A terrific new place tucked away between Victoria St and Darlinghurst Rd on Liverpool Street. A single shop front, so not a particularly big place, and, in spite of it being a Middle Eastern restaurant, thankfully not a sign of OTT decor, velvet ottomans, nargilahs etc. This is most definitely contemporary Middle Eastern - white walls (although one wall is taken up by beautifully decorative carved doors - they lead no-where), bare tables, and leather stools.
Along with the food, the main attraction is the incredible friendliness of the owners and staff. Carol and Sharon (Syrian background) are the owners - the first time we went, made to feel like long term friends. Went back the next night (late on Saturday night - great option to avoid the full pubs in the vicinity) and the red carpet was metaphorically laid out for us.
Favorite Dish: The tapas is extraordinary (but be careful of the plate of almonds placed on your table - roasted almonds, sweet almonds and a fiery chilli paste almond). Not a huge list and to a large extent is what you would expect on such a menu - choice of three dips with pitta (A$17), but the baba ganoush is the best I have tasted and made me wish we had ordered the humus to check it out. Lamb patties were wonderful - incredibly delicate, and the haloumi was near perfection. Meat skewers are also on offer as are a few other things - but nice thing is that, with only a few things to choose from, you focus on the food order. Even the olives were fabulous.
Wine list is extensive and all in all, excellent value - A$80 for a bottle of shiraz, olives, the three dips, haloumi, lamb patties and 2 coffees.
Open from 4pm until late.
Morgan's: Victoria Street - 'Morgans'
Victoria Street in Darlinghurst/King's Cross from Williams St (more closely identified with the Coke sign) through to Liverpool Rd is basically wall to wall restaurants, cafes and bars. Its one of the best places to hang out, night or day and certainly a place to people watch.
One of my favourites (so far) is Morgans. Its on the pricey side but the quality is fantastic. As a result of the prices, can be suprisingly quiet in the evenings and so can be the place to go just for a glass of wine or coffee (like most places on this strip, they also have on-street parking for smokers) or that special occasion.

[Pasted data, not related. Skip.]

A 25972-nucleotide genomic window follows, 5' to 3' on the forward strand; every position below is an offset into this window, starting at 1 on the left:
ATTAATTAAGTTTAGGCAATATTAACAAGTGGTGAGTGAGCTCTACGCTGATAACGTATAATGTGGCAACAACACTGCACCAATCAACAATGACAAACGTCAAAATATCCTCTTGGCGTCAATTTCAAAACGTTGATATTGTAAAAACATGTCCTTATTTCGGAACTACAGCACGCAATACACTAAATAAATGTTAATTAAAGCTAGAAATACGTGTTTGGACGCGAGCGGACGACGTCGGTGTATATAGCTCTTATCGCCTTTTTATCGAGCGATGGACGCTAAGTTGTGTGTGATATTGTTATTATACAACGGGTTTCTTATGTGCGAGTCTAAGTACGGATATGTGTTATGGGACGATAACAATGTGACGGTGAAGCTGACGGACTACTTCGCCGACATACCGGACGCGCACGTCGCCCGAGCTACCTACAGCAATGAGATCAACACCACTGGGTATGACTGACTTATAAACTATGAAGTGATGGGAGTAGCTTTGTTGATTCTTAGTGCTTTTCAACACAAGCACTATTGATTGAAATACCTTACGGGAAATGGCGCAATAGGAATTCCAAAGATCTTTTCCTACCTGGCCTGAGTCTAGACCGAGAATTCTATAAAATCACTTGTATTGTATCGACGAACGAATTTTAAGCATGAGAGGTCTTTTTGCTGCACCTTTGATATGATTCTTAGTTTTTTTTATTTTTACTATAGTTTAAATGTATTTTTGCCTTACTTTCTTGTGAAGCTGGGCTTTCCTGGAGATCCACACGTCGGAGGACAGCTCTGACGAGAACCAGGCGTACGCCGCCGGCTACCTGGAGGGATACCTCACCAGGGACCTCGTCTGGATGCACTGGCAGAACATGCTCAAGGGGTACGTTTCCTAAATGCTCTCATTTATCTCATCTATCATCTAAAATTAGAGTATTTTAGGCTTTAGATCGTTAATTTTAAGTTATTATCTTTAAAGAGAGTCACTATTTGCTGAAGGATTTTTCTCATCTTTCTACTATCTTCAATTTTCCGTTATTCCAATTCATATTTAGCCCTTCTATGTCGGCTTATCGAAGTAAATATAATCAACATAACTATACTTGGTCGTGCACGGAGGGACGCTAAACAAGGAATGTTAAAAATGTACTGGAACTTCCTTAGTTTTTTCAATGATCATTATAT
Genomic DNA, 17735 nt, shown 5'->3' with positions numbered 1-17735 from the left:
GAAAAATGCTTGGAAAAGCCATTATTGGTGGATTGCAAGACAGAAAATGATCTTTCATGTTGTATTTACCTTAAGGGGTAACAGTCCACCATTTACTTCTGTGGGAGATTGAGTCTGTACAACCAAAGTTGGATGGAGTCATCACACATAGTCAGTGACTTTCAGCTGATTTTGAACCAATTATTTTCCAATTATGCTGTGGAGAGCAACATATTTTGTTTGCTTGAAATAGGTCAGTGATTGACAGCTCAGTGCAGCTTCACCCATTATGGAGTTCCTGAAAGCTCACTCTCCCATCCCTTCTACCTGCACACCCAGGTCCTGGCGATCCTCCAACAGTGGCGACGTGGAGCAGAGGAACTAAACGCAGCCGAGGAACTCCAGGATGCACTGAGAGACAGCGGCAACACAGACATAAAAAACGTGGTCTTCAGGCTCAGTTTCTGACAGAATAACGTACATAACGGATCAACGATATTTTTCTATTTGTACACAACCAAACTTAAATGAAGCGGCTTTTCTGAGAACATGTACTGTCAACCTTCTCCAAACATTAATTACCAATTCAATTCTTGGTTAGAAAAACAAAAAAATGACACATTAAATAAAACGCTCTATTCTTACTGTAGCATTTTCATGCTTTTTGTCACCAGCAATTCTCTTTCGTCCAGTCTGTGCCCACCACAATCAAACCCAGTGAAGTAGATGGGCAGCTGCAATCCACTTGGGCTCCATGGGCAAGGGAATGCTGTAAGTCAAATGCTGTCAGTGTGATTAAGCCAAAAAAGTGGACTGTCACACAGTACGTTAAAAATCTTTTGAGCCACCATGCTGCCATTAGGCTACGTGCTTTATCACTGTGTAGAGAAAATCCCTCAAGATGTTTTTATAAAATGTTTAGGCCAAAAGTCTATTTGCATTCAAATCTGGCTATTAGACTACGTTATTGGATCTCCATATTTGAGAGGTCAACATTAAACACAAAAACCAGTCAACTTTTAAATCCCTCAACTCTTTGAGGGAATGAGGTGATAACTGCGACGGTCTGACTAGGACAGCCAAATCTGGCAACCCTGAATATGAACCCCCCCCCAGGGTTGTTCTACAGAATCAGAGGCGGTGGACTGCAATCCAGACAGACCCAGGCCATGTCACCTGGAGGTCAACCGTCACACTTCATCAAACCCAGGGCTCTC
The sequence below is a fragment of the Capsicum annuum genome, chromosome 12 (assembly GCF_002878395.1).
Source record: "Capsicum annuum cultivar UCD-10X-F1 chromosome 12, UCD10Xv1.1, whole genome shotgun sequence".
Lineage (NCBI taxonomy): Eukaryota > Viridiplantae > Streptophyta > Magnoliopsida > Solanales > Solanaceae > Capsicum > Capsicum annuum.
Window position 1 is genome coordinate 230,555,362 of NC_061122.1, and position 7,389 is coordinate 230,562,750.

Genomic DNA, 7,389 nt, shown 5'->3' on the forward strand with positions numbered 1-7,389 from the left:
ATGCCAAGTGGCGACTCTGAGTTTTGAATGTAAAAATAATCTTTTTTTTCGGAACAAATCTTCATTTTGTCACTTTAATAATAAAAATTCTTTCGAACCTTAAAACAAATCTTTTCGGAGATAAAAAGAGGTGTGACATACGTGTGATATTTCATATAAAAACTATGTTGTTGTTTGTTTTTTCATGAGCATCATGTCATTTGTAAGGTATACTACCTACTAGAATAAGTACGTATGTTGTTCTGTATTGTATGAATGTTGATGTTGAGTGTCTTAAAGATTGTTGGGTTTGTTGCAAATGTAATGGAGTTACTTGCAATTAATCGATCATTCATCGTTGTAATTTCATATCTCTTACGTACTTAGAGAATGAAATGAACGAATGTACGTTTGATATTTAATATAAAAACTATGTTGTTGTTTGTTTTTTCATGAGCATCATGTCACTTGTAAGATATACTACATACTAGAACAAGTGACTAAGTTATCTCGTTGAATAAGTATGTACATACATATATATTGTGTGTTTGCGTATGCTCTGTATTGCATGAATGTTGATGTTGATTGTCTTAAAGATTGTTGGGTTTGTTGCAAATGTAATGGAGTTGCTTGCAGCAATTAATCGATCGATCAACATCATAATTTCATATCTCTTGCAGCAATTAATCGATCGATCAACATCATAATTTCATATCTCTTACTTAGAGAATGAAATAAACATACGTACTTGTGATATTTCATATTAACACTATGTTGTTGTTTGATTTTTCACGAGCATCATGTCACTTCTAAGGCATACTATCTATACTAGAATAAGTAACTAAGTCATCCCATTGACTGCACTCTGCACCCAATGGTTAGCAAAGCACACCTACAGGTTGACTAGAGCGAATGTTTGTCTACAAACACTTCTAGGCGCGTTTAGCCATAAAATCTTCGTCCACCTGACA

Fairly minimalist decor on three levels - off-white walls, dimmed lights etc but very cosy and welcoming (and very friendly).
Favorite Dish: Full breakfasts are best on the strip but have prices to match.
Dinner is an excellent option with a fairly limited choice (thankfully) superbly presented, but, like the decor, erring towards minimalism. So don't expect the normal Aussie outsized portions! But the food is great and an excellent wine list by the bottle or the glass.
Paper Box: Victoria Street - Paperbox
Fast-food, contemporary SE. Asian style. Chose your noodle (from 4), chose your style (Chinese, Malay, Thai) and then chose your main dish. Go sit down at the big shared stainless steel table in the centre of the room and wait a few minutes for a big bowl of your selection. Add your own chilli, soy or whatever from the bowls in front of you and away you go. It may not be the most sophisticated food you have ever had, but its fresh, its tasty and its cheap!
Even more appealling now that it's main competitor, Noodle King, has closed down.
Favorite Dish: Hakkien noodle Thai style with Chicken and vegetables.
Una's Cafe: Victoria St - Una's
Open early to late, Una's is a place where you know you will have to queue for a table. The food is 'classic' cafe - big breakfasts, sandwiches, pastas, schnitzels, burgers etc - (officially its an Austrian restaurant) ie high on carbo-hydrates, low on subtlety, low on damage to your pocket. But they've got it right - the food is good, portions are huge and is excellent value for money. Plenty of on-street parking for the smokers, two double-windows open to the elements where you can sit and look out on to those that weren't as quick as you were in grabbing the last table.
Favorite Dish: Carbohydrates -:)
Darlinghurst / Paddington Restaurants: Onde
great bistro style food. Steak/ Frite and a pate of stunning quality, each around $20. They also have a great rillette, original wines (BTG) and a fabulous atmosphere in a very funky part of town
Favorite Dish: Sirloin & Frite, Pate
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Eat Thai: Victoria St - 'Eat Thai'
The newest Thai on the block here - making it 5 within a 100 metres of each other! And it's very good (but then it has to be to survive). Amazingly, directly opposite 'Thada Thai' and a direct challange, although 'Eat Thai' is targetting a slightly older market (but not by much). It's slightly more expensive than Thada Thai, but not by much and even though I'm a fan, 'Eat Thai' will feature as first option between these two in the future.
It's a funky space - bright colours, discrete lighting, square pouffes to sit on and fairly small (probably no more than about 30 covers). It's also BYO which helps keep the bill down (bottle shop across the road).
Favorite Dish: The Beef Massaman curry (with pumpkin and potato) was the best I have ever had!